Highlight: Most of the great people back in 2010 wouldn’t move to tech just like when Internet was in 2000, 2010 with e-commerce, 2020 with the hype of digital money.

What interested you about e-commerce?

Moving sideways out and then move up… e-commerce is open 24-7, e-commerce doesn’t pay utility, e-commerce cut middle man (that was my original thought). Back then, there was only Talad Rakuten, Deal DD, Groupon and Ensogo. There were no Lazada, Shopee and JD.

I want to be honest with all of MUIC students and alumni and true to myself. I won’t be a rock star by sticking to my career at GE. There are so many great talents back then. I was far from great. I remembered I told the CEO of GE (K. Philip) that with the tech and online, I can become greater than those who knows only finance and no tech. I spent four years learning e-business and I believe it was a good decision (in terms of learning).

Culture shock and how to deal with it?

There is no such thing as culture shock. Every industry and company are special and unique on their own. I want to stress the essence of:

– Learning: Learn from the interview, learn about the expectations, learn more about the predecessor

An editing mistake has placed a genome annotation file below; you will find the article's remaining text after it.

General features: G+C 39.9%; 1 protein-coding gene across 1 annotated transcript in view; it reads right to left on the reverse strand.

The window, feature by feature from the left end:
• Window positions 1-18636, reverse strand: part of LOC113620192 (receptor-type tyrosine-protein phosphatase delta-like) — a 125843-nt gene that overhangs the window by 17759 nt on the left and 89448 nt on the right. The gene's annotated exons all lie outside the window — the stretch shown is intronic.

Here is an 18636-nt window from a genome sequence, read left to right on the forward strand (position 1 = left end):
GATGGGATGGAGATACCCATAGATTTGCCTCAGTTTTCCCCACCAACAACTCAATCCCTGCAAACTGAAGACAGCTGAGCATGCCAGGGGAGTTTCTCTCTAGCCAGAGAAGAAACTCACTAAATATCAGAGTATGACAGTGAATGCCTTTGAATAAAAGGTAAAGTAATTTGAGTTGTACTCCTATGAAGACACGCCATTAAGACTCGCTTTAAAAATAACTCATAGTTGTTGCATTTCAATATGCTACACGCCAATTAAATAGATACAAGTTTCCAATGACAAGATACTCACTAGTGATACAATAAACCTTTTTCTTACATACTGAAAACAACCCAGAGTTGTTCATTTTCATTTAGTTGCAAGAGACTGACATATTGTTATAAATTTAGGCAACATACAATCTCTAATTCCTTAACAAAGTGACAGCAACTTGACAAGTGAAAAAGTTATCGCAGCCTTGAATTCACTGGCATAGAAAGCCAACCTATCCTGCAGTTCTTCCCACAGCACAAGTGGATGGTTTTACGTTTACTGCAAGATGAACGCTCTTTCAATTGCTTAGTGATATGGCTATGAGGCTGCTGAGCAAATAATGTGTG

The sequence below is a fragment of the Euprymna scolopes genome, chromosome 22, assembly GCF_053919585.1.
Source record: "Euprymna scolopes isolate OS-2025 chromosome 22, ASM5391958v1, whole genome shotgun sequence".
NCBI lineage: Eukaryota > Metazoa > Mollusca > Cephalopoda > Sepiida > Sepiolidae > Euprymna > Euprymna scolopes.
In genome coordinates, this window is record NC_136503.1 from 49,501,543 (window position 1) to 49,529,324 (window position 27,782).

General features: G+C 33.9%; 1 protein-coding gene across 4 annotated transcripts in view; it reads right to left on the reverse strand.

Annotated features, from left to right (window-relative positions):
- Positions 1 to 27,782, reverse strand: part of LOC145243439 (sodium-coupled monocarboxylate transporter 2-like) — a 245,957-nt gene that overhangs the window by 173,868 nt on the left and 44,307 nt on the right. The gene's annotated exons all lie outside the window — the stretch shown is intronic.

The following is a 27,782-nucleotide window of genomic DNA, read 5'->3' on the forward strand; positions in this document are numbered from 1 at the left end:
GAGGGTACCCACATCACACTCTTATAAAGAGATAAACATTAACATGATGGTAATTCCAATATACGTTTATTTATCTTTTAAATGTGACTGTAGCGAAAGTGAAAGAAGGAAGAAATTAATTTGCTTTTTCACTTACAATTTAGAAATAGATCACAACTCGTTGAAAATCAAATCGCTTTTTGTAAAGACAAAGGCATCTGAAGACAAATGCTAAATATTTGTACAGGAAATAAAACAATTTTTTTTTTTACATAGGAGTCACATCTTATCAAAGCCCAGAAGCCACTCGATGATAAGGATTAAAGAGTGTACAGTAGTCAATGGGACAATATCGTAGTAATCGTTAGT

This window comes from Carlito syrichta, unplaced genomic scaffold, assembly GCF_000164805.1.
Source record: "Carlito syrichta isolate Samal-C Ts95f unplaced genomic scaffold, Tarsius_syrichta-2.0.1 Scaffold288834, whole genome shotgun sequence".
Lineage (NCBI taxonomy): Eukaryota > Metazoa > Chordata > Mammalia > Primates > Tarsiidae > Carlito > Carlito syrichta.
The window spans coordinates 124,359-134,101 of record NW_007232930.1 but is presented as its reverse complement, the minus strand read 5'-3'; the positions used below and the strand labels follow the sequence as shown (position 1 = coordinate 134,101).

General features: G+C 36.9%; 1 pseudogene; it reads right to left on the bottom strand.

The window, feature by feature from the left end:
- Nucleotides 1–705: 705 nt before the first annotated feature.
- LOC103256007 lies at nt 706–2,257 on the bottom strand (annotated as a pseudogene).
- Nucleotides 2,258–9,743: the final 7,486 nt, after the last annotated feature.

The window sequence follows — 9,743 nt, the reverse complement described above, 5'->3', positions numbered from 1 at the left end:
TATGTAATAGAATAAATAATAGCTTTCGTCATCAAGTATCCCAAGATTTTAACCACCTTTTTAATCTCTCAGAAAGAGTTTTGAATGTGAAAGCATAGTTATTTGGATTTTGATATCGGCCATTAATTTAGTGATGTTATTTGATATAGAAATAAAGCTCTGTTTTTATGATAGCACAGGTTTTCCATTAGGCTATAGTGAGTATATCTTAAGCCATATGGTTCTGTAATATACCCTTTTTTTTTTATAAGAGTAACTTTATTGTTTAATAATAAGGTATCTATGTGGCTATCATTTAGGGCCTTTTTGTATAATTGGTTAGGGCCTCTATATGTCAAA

– Adapt:  Know what are the do’s and don’t’s and find ways to make effective use of resources (people and tech)

– Deliver: As a CEO, everything is on you. The whole company rises and falls because of the leader

How were your students days at MUIC? – I think I kind of combing 5 & 6 together…

I love MUIC. What else can I say? I can do anything. I can be anything. I have a lot of friends with whom I still hang out or e-hang out today. I have my Roon P and Roon Nong who I still meet for professional and personal reasons.

I remember I did a lot of sports (basketball, football and running). Those who were in my era (or I am in their era) must recall the 1,000-meter run. I remember I won two years in a row and I was quite proud of that. I can really run back then 😊

 I remember Ajarn Charles Freeland in Logic and Art Appreciation… Surprisingly, those two subjects are something that I get to use a lot later in my career and yet I didn’t see the value of those subjects (back then). They taught me to think critically and act accordingly (sounds so boring right?).